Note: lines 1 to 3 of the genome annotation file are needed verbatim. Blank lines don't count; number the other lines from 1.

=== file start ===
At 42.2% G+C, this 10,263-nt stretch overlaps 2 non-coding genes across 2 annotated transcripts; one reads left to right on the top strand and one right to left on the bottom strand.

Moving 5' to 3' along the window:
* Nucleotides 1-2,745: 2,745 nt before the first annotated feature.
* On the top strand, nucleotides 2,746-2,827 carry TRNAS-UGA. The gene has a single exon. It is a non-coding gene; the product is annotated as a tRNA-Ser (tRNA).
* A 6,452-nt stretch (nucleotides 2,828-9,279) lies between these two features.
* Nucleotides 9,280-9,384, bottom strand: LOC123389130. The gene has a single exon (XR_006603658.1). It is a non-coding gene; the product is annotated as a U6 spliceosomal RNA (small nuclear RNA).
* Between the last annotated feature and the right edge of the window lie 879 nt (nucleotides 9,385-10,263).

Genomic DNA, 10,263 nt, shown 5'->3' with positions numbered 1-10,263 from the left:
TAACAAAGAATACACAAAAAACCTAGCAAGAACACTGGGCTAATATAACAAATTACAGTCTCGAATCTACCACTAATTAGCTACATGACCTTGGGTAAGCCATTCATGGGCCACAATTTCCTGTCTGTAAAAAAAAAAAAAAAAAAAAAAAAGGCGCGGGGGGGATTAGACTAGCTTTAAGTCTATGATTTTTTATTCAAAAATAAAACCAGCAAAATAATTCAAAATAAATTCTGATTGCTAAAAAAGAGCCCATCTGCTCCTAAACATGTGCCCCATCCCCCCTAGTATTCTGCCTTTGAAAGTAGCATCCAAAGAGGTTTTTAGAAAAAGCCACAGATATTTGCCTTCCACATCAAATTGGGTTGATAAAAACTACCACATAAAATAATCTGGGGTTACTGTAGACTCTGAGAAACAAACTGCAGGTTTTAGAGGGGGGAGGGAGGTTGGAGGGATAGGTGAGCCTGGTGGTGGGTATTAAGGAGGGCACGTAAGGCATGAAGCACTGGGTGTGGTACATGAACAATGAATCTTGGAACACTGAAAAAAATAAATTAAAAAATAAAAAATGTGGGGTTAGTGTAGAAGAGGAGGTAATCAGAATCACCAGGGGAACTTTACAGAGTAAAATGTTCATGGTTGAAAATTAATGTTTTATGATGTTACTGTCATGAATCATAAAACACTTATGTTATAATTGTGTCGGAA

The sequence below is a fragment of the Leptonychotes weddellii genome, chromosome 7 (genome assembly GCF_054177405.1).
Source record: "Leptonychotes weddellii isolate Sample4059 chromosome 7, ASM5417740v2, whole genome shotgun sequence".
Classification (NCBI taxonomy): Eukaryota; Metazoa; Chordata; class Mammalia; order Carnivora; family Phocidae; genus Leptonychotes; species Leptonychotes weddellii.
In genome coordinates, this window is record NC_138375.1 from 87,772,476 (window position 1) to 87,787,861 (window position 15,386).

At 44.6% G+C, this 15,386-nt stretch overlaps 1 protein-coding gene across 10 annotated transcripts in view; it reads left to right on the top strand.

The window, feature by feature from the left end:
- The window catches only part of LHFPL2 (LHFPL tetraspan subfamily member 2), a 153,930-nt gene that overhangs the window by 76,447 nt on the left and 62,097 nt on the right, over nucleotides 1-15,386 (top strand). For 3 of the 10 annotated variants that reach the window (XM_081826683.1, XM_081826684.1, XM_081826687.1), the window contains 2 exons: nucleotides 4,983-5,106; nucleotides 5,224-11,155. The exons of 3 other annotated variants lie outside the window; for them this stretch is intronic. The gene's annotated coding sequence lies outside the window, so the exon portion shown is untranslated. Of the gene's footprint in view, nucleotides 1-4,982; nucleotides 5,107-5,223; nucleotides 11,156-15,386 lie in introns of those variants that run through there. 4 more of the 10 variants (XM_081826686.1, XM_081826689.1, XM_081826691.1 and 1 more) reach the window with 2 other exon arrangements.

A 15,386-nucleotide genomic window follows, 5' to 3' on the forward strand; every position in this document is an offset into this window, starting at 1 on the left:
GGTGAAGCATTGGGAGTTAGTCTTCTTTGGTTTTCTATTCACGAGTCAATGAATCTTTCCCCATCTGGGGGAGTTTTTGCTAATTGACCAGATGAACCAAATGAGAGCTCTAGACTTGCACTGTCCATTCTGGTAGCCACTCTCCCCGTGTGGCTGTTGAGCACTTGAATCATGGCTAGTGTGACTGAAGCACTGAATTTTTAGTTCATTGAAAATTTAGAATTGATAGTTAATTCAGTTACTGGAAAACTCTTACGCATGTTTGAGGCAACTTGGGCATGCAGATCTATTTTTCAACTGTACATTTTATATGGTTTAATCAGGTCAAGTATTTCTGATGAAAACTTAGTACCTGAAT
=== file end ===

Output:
At 42.2% G+C, this 10,263-nt stretch overlaps 2 non-coding genes across 2 annotated transcripts; one reads left to right on the top strand and one right to left on the bottom strand.

Moving 5' to 3' along the window:
* Nucleotides 1-2,745: 2,745 nt before the first annotated feature.